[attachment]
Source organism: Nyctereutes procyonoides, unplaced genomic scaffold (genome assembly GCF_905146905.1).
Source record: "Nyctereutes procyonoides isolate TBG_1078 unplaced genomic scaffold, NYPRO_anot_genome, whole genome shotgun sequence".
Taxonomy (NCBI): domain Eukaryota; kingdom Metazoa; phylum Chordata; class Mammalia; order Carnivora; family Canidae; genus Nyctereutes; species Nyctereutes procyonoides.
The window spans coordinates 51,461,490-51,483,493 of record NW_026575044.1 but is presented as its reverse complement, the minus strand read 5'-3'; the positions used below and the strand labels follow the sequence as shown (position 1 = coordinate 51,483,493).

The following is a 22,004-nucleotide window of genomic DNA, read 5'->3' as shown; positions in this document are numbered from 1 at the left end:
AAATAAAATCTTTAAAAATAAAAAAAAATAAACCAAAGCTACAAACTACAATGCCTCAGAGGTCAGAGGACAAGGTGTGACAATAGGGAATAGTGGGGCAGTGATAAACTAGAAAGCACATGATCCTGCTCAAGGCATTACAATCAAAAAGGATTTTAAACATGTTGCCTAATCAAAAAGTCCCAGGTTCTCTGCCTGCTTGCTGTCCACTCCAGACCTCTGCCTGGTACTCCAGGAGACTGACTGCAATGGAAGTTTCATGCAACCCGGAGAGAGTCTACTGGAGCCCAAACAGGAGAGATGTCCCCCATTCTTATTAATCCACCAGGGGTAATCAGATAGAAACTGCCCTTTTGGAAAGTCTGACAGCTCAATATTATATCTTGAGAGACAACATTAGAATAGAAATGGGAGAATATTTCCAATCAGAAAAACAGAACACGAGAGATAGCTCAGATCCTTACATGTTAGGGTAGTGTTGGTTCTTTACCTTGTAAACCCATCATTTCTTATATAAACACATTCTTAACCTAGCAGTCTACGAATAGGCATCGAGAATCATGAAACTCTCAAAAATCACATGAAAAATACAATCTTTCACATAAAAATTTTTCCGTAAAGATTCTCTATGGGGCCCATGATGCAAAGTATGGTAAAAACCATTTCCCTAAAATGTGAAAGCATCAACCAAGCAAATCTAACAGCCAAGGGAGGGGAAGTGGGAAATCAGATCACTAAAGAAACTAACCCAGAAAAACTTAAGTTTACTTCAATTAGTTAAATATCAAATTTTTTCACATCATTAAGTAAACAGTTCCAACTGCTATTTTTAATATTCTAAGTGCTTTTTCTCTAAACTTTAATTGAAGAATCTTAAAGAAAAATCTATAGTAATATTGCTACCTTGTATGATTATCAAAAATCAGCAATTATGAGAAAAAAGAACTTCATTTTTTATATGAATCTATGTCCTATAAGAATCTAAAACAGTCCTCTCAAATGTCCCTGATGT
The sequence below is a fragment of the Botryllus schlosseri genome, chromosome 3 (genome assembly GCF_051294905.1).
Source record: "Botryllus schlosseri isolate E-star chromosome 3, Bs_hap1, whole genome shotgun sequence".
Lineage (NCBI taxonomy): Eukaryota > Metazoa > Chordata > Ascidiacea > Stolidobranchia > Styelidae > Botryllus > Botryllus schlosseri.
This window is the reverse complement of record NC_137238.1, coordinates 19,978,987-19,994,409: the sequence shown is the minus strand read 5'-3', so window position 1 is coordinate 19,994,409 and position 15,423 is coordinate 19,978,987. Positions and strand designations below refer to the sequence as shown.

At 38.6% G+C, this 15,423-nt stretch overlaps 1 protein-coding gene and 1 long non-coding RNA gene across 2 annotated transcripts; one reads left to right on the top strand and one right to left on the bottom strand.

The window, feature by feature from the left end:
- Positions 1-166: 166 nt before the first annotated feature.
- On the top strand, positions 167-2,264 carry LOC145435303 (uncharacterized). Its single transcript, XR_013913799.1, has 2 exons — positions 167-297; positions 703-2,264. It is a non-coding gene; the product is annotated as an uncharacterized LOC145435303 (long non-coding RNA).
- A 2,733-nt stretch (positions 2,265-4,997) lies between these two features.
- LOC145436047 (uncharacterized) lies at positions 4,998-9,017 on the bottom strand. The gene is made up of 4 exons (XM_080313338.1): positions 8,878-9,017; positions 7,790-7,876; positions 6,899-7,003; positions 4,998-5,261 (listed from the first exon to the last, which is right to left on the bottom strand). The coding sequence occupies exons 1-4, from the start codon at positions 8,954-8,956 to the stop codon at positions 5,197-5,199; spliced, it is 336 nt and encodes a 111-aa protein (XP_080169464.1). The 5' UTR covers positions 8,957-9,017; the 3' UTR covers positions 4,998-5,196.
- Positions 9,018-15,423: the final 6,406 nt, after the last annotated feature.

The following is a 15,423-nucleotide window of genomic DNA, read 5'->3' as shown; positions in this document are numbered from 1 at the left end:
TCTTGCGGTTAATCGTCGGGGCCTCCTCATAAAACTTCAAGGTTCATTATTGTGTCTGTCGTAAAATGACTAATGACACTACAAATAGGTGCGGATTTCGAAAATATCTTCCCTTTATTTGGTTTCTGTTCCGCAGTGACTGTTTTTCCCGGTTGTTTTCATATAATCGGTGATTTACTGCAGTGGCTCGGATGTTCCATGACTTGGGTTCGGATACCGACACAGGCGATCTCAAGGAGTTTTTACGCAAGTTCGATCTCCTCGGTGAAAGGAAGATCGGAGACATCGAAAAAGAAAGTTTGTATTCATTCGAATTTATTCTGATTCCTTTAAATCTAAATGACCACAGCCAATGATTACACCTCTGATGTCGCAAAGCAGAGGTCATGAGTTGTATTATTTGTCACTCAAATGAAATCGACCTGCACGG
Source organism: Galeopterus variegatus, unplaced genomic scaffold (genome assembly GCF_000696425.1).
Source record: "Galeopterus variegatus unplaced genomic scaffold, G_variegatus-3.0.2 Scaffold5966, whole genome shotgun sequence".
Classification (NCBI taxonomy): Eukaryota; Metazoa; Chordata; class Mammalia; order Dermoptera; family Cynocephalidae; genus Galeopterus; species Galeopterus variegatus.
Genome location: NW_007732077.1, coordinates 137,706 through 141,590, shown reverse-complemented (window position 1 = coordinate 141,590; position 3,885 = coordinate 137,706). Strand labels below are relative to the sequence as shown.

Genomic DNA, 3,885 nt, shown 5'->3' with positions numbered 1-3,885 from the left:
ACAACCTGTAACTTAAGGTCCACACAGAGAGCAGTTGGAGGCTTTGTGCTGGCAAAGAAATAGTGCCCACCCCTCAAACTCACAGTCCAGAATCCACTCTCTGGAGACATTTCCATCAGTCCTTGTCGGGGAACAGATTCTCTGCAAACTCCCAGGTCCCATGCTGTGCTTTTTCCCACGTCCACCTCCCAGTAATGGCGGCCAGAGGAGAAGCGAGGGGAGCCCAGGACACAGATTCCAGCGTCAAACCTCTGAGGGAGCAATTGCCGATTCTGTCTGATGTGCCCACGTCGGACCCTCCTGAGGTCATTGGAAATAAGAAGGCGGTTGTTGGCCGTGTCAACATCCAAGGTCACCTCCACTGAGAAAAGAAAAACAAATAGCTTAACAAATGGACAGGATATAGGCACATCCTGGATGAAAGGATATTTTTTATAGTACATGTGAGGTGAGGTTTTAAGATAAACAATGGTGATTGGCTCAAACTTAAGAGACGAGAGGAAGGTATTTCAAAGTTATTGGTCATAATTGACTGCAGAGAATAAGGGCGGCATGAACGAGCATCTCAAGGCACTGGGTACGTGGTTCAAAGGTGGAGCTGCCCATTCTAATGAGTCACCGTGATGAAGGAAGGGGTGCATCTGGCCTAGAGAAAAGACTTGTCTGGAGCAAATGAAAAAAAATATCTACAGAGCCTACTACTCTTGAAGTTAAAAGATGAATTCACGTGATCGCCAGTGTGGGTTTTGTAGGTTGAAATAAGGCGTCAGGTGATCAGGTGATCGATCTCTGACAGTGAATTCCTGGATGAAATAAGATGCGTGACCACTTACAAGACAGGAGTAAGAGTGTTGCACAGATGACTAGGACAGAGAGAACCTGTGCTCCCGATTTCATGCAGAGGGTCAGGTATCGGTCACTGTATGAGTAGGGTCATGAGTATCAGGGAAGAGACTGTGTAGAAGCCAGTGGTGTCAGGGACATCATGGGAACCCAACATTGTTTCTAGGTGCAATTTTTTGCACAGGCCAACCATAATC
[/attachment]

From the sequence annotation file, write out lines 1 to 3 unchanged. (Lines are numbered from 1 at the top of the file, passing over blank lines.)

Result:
Source organism: Nyctereutes procyonoides, unplaced genomic scaffold (genome assembly GCF_905146905.1).
Source record: "Nyctereutes procyonoides isolate TBG_1078 unplaced genomic scaffold, NYPRO_anot_genome, whole genome shotgun sequence".
Taxonomy (NCBI): domain Eukaryota; kingdom Metazoa; phylum Chordata; class Mammalia; order Carnivora; family Canidae; genus Nyctereutes; species Nyctereutes procyonoides.